The government’s Make in India programme, the belief it will spend far more aggressively than its predecessors on upgrading the country’s armed forces in terms of equipment, and growing opportunities presented by offsets are encouraging well-heeled conglomerates to venture into the defence equipment business. On Wednesday, at the Aero India 2015 exhibition and conference in Bengaluru, Bharat Forge Ltd and Anil Ambani’s Reliance Group detailed their foray in the defence equipment manufacturing space, joining the Tata Group, Reliance Industries Ltd (RIL), Larsen and Toubro Ltd (L&T), the Godrej group and the Mahindra Group that have been in the business for some time. For over 15 years, India has tried to interest its private sector in the business and while it has succeeded in doing so to some extent, domestic defence manufacturing is dominated by defence public-sector undertakings (DPSU) and the Ordnance Factories Board (OFB), which together have an 80-90% share. Such efforts are finally coming to fruition now because of three reasons. The first is the pressing need to modernize India’s armed forces. “A vast percentage of our equipment is of the 1970s and 80s vintage and have reached their end of life status,” said Amber Dubey, partner and India head of aerospace and defence at consultancy firm KPMG. “Our technology gap with China is increasing by the day and needs to be arrested and reversed as a national priority.” According to KPMG India, the defence ministry expects the defence budget to grow at a compounded annual growth rate of 8% to touch $64 billion in the financial year 2020. The growth will primarily be driven by capital expenditure—the component of the defence budget used for creation of assets and expenditure on procurement of new equipment. India will see a total defence budget allocation of $620 billion between financial year 2014 and 2022 of which 50% will be on capital expenditure, according to a report released by the industry lobby the Federation of Indian Chambers of Commerce and Industry (Ficci) and financial services company Centrum Capital Ltd this month. The annual opportunity for Indian companies—both state-owned and private—is expected to reach $41 billion by financial year 2022 and $168 billion cumulatively, it said. The second is the government’s ambitious Make in India campaign aimed at attracting foreign companies to invest in India’s manufacturing sector. The local manufacture of defence equipment is at the heart of the Make In India programme, Prime Minister Narendra Modi said at the inauguration of Aero India 2015 on Wednesday. Thecountry imports nearly 60% of its defence equipment, spending tens of billions of dollars, he added. “There are studies that show that even a 20 to 25% reduction in imports could directly create an additional 100,000 to 120,000 highly skilled jobs in India. If we could raise the percentage of domestic procurement from 40% to 70% in the next five years, we would double the output in our defence industry,” Modi said. He said it will be no longer enough to buy equipment and simply assemble in India. “India’s frugal but sophisticated manufacturing and engineering services sectors can help reduce costs. India can also be a base for export to third countries,especially because of India’s growing defence partnerships in Asia and beyond,” Modi added. The third reason is offsets—a policy that requires any foreign arms manufacturer securing an order worth more than Rs.300 crore from India to source components worth 30% of the value of the order from India. The offsets opportunity is expected to be worth $15 billion within the next 10-15 years, assuming that several proposed purchases are completed on time, according to KPMG. It could be worth much more. The minimum opportunity for domestic entities is $75 billion, given the 30% offset requirement, Edelweiss Securities Ltd said in a July 2014 report. On Wednesday, Modi said that the government is reforming defence procurement policies and procedures. “There will be a clear preference for equipment manufactured in India. Our procurement procedures will ensure simplicity, accountability and speedy decision-making,” he said. The government has raised the permitted level of foreign direct investment in the defence sector to 49%. “This can go higher, if the project brings state-of-the-art technology. We have permitted investments up to 24% by foreign institutional investments. And there is no longer a need to have a single Indian investor with at least a 51% stake,” Modi said. Industrial licensing requirements have been eliminated for a number of items. Where it is needed, the process has been simplified, he said. The results can already be seen, said one executive. Srinivasan Dwarakanath, chief executive officer of Airbus India, said a clutch of private companies, including conglomerates, are entering the aerospace and defence sector. “Five years ago, there were only defence PSUs but now there are many private companies. This is mainly because there are several defence and aerospace development programmes dedicated to India. For that, you need private companies with deep pockets,” Dwarakanath said. On Wednesday, Anil Ambani’s Reliance Infrastructure Ltd said it has formed three wholly owned subsidiaries—Reliance Defence Systems Pvt. Ltd, Reliance Defence Technologies Pvt. Ltd and Reliance Defence and Aerospace Pvt. Ltd—to pursue growth opportunities in the defence sector. The companies plan to start by manufacturing naval utility and army utility helicopters. So why are these private companies entering aerospace and defence? Reliance Industries Ltd (RIL), controlled by Mukesh Ambani, set up two defence subsidiaries—Reliance Aerospace Technologies Pvt. Ltd and Reliance Security Solutions Ltd—in 2011. The company will enter the defence space by investing and signing new deals with global original equipment manufacturers (OEMs) primarily towards offset arrangement of defence equipment, the Edelweiss report said. RIL recently signed an agreement with French defence firm Dassault Aviation SA. The company has also signed agreements with Raytheon Co. and The Boeing Co. of the US and Siemens AG of Germany for homeland security systems. Mahindra Group launched Mahindra Defense Systems division in 2000 and spun this off as a separate company in July 2012. The company makes artillery systems and armoured vehicles and hopes to increase revenue to $430 million by FY16E from the current $51 million. The Tata Group expects revenue of around Rs.2,500 crore, or more than $400 million, from its defence and aerospace business in the year to 31 March. Tata Sons Ltd said the current order book size of Tata Group in the sector is more than Rs.10,000 crore. Mukund Rajan, a member of the group executive council and brand custodian of Tata Sons, said that in financial year 2014, the group invested more than Rs.320 crore in the defence and aerospace sector. Bharat Forge, a part of the Kalyani Group, is looking at setting up manufacturing plants for artillery guns, anti-tank missiles, armoured vehicles and aerospace components and Larsen and Toubro Ltd (L&T) is aiming to build submarines. Bharat Forge chairman and managing director Baba Kalyani said the company will set up four manufacturing plants in India this year. “It’s time now for action,” Kalyani said on Wednesday. The Godrej Group plans to focus on developing niche manufacturing capabilities in building engines, providing maintenance, repair and overhaul services, and supplying replaceable components known as line-replaceable units. Kalyani Group will form a joint venture with Israel’s Rafael Advanced Defence Systems Ltd to develop and manufacture high-technology systems for the defence sector. Their joint venture company will include a wide range of technologies and systems, like missile technology, remote weapon systems and advanced armour solutions. Kalyani will hold 51% of the stake in the company while Rafael will hold 49%. “We believe in the vision of Make in India and our proposed joint venture with Rafael is a step in this direction,” Kalyani said in a statement on Thursday. “As part of our global strategy, we form alliances to develop military applications based on our proprietary technologies and in Kalyani Group we see a lot of synergy and opportunities for growth in new markets and especially in India which is strategic market for us,” said Brigadier General (Retires ), Itzhak Gat, chairman, Rafael. Dubey of KPMG said companies will need to choose the technology, scale, alliances and business model with care, or risk a sour experience. “Defence manufacturing is a long gestation but profitable business, provided one can be humble and patient,” he added.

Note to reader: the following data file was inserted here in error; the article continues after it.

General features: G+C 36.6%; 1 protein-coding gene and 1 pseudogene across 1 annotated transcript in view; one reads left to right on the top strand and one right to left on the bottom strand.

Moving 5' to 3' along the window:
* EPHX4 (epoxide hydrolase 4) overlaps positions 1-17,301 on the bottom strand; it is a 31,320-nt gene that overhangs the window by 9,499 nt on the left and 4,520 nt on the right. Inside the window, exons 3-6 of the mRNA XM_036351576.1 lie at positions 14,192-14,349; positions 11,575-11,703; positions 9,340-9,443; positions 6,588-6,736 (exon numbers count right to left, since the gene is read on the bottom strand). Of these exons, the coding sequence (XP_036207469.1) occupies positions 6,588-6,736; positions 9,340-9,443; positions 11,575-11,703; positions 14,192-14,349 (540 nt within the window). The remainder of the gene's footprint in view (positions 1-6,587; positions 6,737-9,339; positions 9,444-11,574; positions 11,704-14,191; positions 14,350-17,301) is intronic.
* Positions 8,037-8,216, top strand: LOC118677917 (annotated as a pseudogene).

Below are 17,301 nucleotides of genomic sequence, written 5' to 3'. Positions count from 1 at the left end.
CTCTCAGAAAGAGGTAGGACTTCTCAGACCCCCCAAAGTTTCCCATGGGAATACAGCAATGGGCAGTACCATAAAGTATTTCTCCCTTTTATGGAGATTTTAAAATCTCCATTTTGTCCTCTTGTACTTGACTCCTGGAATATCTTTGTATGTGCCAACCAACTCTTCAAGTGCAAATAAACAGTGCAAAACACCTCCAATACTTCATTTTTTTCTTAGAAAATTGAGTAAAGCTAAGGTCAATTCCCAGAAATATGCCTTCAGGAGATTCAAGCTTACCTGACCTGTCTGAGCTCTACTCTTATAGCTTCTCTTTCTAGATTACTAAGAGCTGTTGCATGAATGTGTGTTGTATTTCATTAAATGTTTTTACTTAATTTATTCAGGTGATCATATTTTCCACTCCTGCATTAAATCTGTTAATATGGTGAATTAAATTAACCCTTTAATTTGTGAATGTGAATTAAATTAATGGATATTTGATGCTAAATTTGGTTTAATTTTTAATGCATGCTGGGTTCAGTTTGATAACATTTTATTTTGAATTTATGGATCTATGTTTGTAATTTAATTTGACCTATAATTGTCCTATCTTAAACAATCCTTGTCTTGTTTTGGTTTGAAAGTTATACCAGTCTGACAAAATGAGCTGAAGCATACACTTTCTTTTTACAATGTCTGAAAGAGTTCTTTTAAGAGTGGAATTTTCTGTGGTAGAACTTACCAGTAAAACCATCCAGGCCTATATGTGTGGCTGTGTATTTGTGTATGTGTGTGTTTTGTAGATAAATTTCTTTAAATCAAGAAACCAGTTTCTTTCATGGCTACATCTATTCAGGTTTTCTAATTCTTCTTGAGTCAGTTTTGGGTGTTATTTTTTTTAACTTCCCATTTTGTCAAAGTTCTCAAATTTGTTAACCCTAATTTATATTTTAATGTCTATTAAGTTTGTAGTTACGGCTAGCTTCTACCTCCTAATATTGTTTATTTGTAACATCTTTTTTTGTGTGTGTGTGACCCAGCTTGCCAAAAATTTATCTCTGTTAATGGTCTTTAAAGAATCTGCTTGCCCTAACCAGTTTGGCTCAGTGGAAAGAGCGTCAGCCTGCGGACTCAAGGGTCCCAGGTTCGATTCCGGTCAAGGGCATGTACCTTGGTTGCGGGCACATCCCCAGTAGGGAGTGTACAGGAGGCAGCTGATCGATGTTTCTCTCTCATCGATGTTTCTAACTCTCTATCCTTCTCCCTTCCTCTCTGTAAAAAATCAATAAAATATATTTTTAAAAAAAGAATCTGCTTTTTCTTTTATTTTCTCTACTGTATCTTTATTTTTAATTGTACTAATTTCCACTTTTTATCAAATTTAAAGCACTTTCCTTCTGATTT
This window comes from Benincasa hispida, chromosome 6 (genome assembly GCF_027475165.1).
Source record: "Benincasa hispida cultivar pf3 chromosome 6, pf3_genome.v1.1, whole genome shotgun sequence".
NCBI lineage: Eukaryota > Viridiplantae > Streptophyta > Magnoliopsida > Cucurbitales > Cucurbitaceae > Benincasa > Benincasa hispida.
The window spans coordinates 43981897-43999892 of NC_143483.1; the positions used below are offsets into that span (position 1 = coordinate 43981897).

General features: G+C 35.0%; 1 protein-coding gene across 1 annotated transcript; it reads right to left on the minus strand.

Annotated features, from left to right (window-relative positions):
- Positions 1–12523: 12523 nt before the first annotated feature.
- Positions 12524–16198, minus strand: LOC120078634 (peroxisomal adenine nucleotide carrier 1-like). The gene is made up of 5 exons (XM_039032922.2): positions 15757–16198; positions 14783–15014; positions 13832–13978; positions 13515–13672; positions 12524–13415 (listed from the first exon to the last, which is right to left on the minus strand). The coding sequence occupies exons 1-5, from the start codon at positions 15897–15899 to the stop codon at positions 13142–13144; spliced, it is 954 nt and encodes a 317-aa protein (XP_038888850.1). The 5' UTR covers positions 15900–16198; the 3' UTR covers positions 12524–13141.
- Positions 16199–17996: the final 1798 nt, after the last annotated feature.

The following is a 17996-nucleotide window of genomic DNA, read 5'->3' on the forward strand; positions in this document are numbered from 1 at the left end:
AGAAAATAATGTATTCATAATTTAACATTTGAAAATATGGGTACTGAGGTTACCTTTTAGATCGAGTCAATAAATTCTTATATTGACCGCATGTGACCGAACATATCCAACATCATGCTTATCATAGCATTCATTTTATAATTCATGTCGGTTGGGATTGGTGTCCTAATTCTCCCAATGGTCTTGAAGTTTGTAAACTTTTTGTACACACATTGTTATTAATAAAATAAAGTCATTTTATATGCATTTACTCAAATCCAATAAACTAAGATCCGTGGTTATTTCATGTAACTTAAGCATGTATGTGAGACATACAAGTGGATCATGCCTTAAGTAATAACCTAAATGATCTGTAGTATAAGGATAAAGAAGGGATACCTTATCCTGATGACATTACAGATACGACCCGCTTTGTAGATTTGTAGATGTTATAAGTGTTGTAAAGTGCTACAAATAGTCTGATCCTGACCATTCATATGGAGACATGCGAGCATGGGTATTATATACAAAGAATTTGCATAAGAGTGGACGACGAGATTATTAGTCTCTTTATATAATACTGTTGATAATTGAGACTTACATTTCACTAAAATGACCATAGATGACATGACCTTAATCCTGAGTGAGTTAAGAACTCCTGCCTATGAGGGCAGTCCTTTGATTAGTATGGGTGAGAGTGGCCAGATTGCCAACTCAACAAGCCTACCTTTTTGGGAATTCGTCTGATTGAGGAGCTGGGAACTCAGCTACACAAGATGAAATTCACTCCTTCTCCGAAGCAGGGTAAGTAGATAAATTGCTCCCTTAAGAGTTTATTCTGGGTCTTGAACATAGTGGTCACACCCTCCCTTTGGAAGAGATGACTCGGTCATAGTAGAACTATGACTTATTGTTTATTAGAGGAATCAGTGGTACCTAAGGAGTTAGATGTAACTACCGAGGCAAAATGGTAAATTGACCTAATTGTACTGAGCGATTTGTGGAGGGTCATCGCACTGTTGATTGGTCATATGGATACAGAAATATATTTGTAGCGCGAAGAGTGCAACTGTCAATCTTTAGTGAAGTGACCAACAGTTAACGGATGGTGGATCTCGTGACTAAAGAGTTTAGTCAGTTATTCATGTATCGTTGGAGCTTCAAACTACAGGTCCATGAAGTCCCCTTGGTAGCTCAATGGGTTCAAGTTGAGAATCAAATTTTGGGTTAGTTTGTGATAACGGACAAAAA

India's economy: A chance to fly